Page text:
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Explosion protection systems that are designed and installed by experts can provide a safe and reliable system to safe guard employees against the catastrophic results of an industrial dust explosion.  One of more challenging aspects for proper installation is locating explosion protection equipment on the ducting/piping system. Extinguishers or valves are typically installed on ducts/pipes to keep the explosion from propagating to other parts of the plant.  However, stopping an explosion in it tracks requires great forces of its own accord and the ducting system needs to withstand those loads as well. We have reviewed many applications where this aspect can be overlooked.

IEP Technologies PistonFire Model PFII-2000 Chemical Suppression Bottle

Recently, we performed a walk-thru of an installed IEP Technologies explosion suppression system on a Mill and Classifier.  The mill and classifier are a closed loop system where the client was handling graphite dust with a Kst of 83. The photo shows an IEP PistonFire extinguisher positioned on top of the collection vessel with a flex connector between the vessel and associated duct system.  Flex connectors are used to isolate vibration from the process equipment and ducting. However, when the explosion protection system is called into action, the process vessel and attached ducting systems need to withstand the reaction loads. There is a mechanical load from the extinguishers discharging.  There is also a pressure load from the suppressed explosion, which includes the pressure from the extinguisher itself.

Our experience strongly suggests that “off the shelf” flex material can’t handle the pressures associated with Pred.  Pred is the “reduced pressure” from a successful suppression of the deflagration. NFPA 69, the governing code for explosion suppression and isolation systems, requires in Section 11.1.6 that the piping and ducts protected by an explosion isolation system be designed to withstand the estimated pressures as provided by the isolation system manufacturer.  In this case, IEP’s Atex approved isolation software predicts that the ducting pressure will be 2X Pred at the point of isolation.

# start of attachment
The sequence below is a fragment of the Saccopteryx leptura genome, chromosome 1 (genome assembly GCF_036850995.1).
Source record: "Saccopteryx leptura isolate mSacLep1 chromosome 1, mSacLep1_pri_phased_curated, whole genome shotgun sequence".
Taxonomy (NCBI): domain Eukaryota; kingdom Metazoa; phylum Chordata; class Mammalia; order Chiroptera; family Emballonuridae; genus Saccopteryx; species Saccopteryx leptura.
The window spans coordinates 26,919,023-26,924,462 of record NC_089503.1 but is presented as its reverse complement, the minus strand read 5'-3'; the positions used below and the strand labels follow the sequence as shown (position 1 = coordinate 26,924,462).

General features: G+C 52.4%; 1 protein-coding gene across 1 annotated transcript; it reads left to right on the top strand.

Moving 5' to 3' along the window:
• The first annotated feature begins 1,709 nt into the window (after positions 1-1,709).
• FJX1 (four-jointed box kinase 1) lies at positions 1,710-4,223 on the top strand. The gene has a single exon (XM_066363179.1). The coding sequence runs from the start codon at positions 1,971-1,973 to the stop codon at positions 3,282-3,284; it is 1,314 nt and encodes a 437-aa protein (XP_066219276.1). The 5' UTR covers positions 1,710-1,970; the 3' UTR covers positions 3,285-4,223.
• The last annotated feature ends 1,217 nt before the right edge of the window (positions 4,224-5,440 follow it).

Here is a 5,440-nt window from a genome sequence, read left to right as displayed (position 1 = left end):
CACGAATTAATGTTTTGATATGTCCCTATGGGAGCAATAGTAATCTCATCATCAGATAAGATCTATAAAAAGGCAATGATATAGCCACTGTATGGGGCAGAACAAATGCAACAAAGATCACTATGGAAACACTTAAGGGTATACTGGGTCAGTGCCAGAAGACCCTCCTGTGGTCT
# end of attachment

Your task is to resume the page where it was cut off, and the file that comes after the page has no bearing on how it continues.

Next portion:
This piece of flex connector doesn’t pass the “eye test” and most likely won’t handle the pressure produced by an explosion nor will it handle the pressure of the bottle discharging.  This could lead to flame ejection into the manufacturing area where personal could be working. If faced with this issue, check with your flex connector supplier to see if they have a documented pressure rating and then confirm that the pressure rating is above 2X Pred pressure level.  Otherwise avoid it and construct the duct without a flex connector.

Solution to the question is clear…be aware that all mechanical contractors do not recognize and address all aspects associated with installing explosion protection systems. Mechanical skills aside, experience should be a factor in the selection process. Make explosion protection a top priority and don’t ignore the small details – call us at 800-456-9460 and we’ll make sure your facility and people are protected. 

*Because there are multiple construction material options used in flex connector manufacture, the manufacturer of the flex connector must be contacted to confirm the device is capable of withstanding the pressures created during an EP System (Explosion Protection System) actuation.


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